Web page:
Fed Raises Interest Rates On Strong Jobs Report

By Thomas Cooley, Ben Griffy and Peter Rupert

The Federal Reserve, as expected, increased the target Federal Funds rate by 25 basis points today in a sign the monetary policy is returning to normal after years of historically low interest rates. With inflation near the target level and continued strong employment growth the stage was set for the FOMC to continue pushing up the Federal Funds Rate and Fed officials for the past few weeks have been signaling strongly that a rate hike was imminent. Todays announcement set expectations for two more rate hikes this year conditional on the data.

The last compelling piece of evidence fell into place with the release of the establishment survey  last Friday by the BLS.  It showed continued strength in the labor market. Payroll employment increased 235,000, with gains spread across almost all sectors. Retail trade, however, was down 26,000 and employment in motor vehicles and parts declined by 8,000. The private sector added 227,000 and government added 8,000. The mining sector (oil and gas mainly) added 9,000. Payrolls were revised up 11,000 in January and down 2,000 in December.




Average weekly hours remained at 34.4, although the index of aggregate weekly hours increased 0.2%. Average hourly earnings moved up slightly, from $26.03 to $26.09.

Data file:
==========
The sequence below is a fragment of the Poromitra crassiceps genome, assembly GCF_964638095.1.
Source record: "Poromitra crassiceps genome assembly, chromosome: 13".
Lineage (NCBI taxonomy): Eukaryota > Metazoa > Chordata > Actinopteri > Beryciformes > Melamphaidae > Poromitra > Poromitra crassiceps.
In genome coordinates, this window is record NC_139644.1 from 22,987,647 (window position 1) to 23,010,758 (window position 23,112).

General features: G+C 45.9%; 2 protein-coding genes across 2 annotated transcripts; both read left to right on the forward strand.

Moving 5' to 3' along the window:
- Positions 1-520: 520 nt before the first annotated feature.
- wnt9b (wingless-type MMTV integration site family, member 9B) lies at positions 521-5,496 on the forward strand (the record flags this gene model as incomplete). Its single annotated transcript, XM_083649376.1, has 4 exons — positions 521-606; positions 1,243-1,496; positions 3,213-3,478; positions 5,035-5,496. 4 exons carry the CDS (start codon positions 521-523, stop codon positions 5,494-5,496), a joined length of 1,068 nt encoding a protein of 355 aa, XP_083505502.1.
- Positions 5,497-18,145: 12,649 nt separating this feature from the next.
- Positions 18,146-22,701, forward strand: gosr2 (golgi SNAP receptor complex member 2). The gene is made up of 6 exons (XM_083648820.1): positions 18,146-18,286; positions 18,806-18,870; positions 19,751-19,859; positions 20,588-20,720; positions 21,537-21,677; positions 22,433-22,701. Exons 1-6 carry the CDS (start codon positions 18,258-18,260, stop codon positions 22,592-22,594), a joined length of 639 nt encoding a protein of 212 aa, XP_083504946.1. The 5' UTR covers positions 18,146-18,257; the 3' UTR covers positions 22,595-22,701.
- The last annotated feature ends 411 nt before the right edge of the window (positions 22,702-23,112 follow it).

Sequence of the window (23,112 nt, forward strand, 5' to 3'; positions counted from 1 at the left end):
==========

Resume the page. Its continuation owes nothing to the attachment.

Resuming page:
The household survey admitted a surge in employment of 447,000.  The employment to population ratio also increased, from 59.9 to 60.0. The labor force participation rate increased, from 62.9 to 63.0 as a result of a 340,000  increase in the labor force. The number of persons unemployed dropped by 107,000, leading to a drop in the unemployment rate from 4.78% to 4.70%. In addition, the number of persons unemployed more than 15 weeks dropped by 184,000.



This is a remarkably healthy picture of the labor market, a contrast to the way it was depicted by the President Trump prior to his election.  But our analysis of the election results in November highlighted the importance of manufacturing job losses for Trump’s victory.  His primary message to voters was a promise to save and create traditional blue collar jobs. In this and subsequent posts we are going to track where the jobs are being added with the goal of providing a more nuanced picture of how the labor market evolves under this administration.